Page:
....Such was the happy garden state
while man there walked without a mate;
After a place so pure and sweet,
What other help could yet be meet."
Thus mused poet Andrew Marvel. And how true he is ! But then, one also wonders on seeing a beautiful garden, how and when it dawned upon man to plant trees for pleasure and since when man actually started gardening. Looking back, we find that gardening in our country is as old as our civilisation, which dates back to 2500 B.C., i. e., even before the Aryans came. Since then right down to present times, India has seen monarchs and rulers come and go, each leaving behind among other things, his distinctive style of gardening. Sometimes even introducing and popularaising certain trees and plants. Here is a glimpse of gardening in India through the ages.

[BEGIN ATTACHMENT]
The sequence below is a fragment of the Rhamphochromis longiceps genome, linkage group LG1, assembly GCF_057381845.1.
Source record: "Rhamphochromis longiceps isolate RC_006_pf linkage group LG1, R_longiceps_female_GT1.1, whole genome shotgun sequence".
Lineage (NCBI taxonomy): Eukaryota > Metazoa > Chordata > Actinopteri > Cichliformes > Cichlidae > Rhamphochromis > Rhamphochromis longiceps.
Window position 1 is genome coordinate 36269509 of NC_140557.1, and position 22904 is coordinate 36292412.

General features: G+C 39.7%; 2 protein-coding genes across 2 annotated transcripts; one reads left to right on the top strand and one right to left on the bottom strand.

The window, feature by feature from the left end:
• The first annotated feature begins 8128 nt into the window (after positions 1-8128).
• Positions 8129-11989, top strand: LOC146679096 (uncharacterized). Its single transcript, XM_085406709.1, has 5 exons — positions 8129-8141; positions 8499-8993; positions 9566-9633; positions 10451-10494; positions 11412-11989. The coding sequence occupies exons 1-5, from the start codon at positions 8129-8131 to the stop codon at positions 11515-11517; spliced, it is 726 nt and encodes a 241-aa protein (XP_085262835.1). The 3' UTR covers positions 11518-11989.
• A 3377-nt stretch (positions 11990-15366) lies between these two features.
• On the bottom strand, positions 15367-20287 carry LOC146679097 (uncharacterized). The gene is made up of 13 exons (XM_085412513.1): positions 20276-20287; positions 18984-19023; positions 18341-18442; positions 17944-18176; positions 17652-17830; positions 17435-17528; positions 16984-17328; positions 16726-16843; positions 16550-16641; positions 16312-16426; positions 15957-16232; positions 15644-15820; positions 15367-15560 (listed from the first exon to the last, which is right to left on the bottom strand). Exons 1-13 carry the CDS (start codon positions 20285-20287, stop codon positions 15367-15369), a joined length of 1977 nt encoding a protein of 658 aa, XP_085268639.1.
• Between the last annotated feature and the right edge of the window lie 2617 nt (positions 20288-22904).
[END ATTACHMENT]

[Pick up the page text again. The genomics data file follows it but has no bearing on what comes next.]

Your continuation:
We got to read that Aryans were great lovers of trees and flowers, such as the Peepal(Ficus Religiosa) and the Lotus, which have been mentioned very often in the Sanskrit scriptures of the Vedic times. Instances have been given of beautiful gardens adorned with trees, bushes, flowers and often lakes full of lotuses in the Ramayana and the Mahabharata(compiled about 600 B.C). Artistically laid groves of shady trees were at times, a part of these gardens. The Ashokavana, where Ravana held Sita captive was one such grove of the majestic Ashoka(Sarka Indica) tree.